India’s Massive National Elections Get Underway
Voting begins today (April 11) in India’s massive general election with opinion polls suggesting that Prime Minister Narendra Modi’s Hindu nationalist coalition might just scrape through with a tiny majority in the Lok Sabha.
Regional non-aligned parties could win almost as many seats in the new parliament as the Congress Party’s coalition.
It does not, however, at this stage, look as if the opposition and regional parties will muster enough votes to rein in the authoritarian religion-based Hindu nationalism espoused by Modi and Amit Shah, the Bharatiya Janata Party (BJP) president.
The result of the election will not be known until polling ends on May 19 and the votes are counted on May 23, by which time a variety of possible poll results will have been published. Nothing is certain at this stage. An estimated 900 million eligible voters will cast their votes over seven phases lasting nearly six weeks
The NDTV ‘poll of polls’
The BJP has been showing signs of desperation to try to drum home its messages that Modi protects India’s security, especially against Pakistan, and that it is curbing corruption. It hopes this will divert attention from its record on the creation of jobs and other development issues.
In a series of moves that challenge India’s model code of conduct for elections, the finance ministry’s enforcement directorate has raided the premises of eleven opposition leaders in the past month, revealing hordes of black money that are always present at election time. There have been no raids on BJP and its election allies. The leaders included Kamal Nath, a veteran Congress politician, who is chief minister in Madhya Pradesh.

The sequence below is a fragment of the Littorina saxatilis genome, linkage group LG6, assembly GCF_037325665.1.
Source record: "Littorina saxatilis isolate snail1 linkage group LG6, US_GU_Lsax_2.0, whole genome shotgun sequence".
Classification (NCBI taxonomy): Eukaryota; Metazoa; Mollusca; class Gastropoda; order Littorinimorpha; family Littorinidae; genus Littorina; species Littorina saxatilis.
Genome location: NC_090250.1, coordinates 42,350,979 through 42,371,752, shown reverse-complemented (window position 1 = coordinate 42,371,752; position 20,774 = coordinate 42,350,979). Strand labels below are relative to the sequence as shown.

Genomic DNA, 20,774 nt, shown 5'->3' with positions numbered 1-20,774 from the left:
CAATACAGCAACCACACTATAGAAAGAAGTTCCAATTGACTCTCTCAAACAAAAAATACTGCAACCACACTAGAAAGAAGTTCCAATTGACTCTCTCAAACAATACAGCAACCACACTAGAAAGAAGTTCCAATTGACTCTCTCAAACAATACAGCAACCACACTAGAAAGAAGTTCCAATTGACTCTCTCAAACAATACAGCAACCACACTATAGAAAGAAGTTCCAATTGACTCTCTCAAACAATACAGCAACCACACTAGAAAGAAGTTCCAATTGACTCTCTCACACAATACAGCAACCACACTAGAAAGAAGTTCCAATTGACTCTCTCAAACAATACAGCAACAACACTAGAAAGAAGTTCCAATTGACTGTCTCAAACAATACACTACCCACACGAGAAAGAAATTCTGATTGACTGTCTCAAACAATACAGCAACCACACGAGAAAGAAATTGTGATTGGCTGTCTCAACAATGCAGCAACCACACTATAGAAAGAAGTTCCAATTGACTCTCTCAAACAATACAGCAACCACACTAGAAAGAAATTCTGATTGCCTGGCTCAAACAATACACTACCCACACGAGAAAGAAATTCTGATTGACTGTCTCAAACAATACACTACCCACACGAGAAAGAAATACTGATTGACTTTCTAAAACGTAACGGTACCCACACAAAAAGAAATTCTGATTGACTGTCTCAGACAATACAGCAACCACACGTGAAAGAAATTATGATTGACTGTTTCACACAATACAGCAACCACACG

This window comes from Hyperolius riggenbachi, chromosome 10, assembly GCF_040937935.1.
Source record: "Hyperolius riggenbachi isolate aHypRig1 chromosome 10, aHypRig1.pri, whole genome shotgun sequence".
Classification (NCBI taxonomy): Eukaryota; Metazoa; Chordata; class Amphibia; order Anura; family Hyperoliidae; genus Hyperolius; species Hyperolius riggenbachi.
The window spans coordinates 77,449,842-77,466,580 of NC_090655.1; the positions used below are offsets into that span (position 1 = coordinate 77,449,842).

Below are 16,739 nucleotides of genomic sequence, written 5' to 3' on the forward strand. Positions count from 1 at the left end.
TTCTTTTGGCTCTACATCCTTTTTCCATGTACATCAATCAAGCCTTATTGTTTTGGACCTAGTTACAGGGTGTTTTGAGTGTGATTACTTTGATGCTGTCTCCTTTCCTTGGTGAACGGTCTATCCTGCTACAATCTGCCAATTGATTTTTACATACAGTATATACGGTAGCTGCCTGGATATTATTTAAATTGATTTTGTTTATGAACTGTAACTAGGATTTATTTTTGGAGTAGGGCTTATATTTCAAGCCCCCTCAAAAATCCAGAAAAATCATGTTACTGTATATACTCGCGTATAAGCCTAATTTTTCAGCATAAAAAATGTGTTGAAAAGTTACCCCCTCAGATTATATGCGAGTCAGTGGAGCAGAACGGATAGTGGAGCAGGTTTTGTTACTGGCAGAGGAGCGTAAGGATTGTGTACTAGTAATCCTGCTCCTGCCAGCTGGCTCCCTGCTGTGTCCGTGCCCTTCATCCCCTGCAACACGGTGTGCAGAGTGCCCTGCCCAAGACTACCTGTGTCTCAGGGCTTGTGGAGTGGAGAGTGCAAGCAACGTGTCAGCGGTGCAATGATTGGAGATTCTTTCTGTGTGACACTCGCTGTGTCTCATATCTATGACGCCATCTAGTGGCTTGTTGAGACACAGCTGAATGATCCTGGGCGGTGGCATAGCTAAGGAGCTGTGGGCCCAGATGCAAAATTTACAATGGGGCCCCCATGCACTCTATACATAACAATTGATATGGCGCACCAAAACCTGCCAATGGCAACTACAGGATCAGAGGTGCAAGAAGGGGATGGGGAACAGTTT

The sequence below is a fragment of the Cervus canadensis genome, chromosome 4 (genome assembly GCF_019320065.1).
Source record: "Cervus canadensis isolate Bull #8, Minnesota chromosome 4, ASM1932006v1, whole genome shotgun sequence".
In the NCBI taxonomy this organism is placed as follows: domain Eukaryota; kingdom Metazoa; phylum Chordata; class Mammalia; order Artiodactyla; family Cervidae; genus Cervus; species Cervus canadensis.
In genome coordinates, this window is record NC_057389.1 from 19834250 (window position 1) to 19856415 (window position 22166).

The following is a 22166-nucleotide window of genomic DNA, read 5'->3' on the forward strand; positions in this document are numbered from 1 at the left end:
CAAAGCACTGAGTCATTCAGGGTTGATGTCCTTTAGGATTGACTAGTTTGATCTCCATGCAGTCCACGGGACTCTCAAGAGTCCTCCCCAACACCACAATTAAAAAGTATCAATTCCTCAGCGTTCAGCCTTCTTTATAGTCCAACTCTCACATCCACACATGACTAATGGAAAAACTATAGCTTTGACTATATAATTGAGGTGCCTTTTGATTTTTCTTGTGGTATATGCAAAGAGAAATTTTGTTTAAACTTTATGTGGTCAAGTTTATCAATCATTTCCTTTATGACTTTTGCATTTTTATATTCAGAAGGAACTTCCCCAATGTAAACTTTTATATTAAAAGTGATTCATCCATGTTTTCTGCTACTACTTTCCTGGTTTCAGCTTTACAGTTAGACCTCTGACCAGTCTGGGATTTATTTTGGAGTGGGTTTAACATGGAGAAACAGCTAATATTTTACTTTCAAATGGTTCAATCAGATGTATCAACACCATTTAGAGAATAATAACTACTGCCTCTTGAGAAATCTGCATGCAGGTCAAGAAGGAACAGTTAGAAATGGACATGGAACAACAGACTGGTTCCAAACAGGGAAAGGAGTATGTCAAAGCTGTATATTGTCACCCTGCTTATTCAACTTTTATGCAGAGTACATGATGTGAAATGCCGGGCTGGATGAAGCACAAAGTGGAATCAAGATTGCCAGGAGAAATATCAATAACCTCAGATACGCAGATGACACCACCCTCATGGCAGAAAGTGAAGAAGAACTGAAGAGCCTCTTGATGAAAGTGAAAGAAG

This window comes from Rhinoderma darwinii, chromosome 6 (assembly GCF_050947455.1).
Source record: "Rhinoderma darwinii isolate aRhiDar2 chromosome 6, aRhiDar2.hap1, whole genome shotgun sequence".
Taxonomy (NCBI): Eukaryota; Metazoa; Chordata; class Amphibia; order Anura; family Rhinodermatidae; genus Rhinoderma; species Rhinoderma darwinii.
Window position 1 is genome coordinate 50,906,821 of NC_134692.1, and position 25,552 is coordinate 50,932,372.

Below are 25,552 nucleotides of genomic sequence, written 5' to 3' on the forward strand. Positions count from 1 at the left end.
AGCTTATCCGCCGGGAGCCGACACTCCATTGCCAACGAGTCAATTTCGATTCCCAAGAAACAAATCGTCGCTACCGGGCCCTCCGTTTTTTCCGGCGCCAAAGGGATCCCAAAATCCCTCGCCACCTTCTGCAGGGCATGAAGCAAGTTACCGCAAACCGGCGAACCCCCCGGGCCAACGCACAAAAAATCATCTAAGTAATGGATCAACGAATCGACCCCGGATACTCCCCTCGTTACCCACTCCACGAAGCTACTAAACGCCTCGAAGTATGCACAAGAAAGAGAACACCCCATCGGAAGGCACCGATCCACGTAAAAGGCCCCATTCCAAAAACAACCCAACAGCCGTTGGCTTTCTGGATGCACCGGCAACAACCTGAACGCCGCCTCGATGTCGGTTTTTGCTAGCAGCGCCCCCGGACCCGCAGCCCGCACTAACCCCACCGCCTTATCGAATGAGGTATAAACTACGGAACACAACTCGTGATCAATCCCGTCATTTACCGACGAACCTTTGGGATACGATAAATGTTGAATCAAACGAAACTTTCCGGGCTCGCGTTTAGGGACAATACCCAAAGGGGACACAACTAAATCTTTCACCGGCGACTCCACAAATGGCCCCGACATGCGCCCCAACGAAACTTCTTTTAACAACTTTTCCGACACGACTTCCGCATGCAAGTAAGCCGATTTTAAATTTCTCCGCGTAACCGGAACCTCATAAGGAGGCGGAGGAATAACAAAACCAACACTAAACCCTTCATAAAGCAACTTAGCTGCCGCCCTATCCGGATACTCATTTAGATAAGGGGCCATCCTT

Modi has breached Election Commission instructions by appealing to new voters, “Can your first vote be dedicated to those who carried out the air strike,” referring to an Indian Air Force strike on an alleged Pakistan terrorist camp on February 26.
Two BJP regional leaders have called the Indian army “Modi ki sena (Modi’s army)” and said that Modi had sent “his air force” to attack an alleged terrorist base in Pakistan on February 26. This fits with Modi’s message, but is in direct contravention of the Commission’s edict that the attack and the Pakistan confrontation should not be used in the election campaign.